When the hemoglobin in the red blood cells binds with Oxygen, the Oxygen borrows an electron from the Iron atom at the core of the Heme. This changes the molecular orbitals of the electrons in the hemoglobin. The hemoglobin is then less interested in red photons of light (it doesn’t absorb them as much), and we perceive this as it changing colour to a brighter shade of red.
But in case you don’t know what hemoglobin is – it is a protein found in red blood cells which contains an iron ion. This iron ion binds to and carries oxygen from the lungs to the rest of the body where it releases the oxygen to burn nutrients to provide energy to power the functions of the cells.
Because 35% of a red blood cell is hemoglobin and because blood is made up of of mostly red blood cells this makes the overall colour red.
Its this protein which makes blood red – in the way the Jarvist described!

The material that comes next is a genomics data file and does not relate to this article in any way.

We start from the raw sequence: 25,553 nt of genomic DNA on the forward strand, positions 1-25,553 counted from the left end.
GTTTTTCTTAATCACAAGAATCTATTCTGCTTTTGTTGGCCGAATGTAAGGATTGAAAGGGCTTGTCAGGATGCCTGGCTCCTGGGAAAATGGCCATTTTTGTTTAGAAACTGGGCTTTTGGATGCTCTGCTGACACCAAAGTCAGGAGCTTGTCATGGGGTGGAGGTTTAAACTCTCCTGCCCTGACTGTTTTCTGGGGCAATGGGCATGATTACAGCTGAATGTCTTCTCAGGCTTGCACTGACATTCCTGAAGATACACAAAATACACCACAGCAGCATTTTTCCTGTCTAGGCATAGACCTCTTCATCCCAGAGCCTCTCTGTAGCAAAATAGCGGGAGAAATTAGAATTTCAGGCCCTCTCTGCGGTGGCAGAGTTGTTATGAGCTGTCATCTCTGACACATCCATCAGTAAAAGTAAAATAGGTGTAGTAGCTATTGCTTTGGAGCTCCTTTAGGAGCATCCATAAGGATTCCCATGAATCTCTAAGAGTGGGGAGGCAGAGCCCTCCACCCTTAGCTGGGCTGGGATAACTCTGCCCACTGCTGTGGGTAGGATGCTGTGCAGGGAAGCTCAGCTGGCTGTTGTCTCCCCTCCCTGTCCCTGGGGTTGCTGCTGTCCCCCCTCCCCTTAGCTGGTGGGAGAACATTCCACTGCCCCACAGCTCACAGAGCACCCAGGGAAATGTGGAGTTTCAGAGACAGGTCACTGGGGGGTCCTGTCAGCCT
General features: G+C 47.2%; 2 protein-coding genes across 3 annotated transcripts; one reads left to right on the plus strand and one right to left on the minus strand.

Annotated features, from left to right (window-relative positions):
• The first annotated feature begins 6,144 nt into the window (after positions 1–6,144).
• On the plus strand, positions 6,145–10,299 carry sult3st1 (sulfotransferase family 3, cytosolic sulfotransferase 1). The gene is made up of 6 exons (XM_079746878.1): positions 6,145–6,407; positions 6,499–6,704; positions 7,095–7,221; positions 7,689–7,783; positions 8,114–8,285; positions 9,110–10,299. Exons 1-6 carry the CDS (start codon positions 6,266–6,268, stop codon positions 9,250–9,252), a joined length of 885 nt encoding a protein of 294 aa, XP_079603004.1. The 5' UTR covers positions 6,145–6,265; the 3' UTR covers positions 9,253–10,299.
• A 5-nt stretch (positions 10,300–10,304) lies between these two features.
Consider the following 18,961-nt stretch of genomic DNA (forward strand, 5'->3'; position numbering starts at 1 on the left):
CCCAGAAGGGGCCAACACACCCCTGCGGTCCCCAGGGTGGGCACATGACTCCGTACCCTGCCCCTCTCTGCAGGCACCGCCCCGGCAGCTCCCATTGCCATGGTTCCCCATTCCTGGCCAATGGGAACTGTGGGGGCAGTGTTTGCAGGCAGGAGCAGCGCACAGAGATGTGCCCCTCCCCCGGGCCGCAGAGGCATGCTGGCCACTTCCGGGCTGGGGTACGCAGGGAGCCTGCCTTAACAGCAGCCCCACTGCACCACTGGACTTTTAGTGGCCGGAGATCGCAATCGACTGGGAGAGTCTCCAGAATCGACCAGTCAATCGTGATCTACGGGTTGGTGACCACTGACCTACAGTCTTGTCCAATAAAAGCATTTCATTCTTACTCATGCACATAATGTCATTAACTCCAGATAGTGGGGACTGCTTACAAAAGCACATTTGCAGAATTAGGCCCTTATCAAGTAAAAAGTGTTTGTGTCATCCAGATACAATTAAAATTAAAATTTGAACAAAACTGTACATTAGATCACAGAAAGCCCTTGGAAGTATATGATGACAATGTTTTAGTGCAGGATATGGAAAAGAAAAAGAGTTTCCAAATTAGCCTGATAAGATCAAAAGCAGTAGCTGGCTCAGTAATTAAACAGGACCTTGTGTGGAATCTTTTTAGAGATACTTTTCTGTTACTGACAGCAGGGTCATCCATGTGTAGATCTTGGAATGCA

The way that you perceive (or see) colours though is because light from the sun or from light bulbs looks white-ish when it leaves from there but it is actually a mixture of colours, exactly like a rainbow. When it lands on an object, for example some blood, most of that light is actually absorbed by the object but some isn’t. In the case of blood, as Jarvist said, the red part of light is not absorbed and is reflected – it is this part of the light that reaches our eyes. And, because our eyes are designed to detect different colours, those sensors in the eyes send a message to the brain that the object is red.
Did you know that mice cannot see red – their eyes just don’t have the same cells we do to detect it; so, if you put them in a clear red plastic box they think that they are in the dark!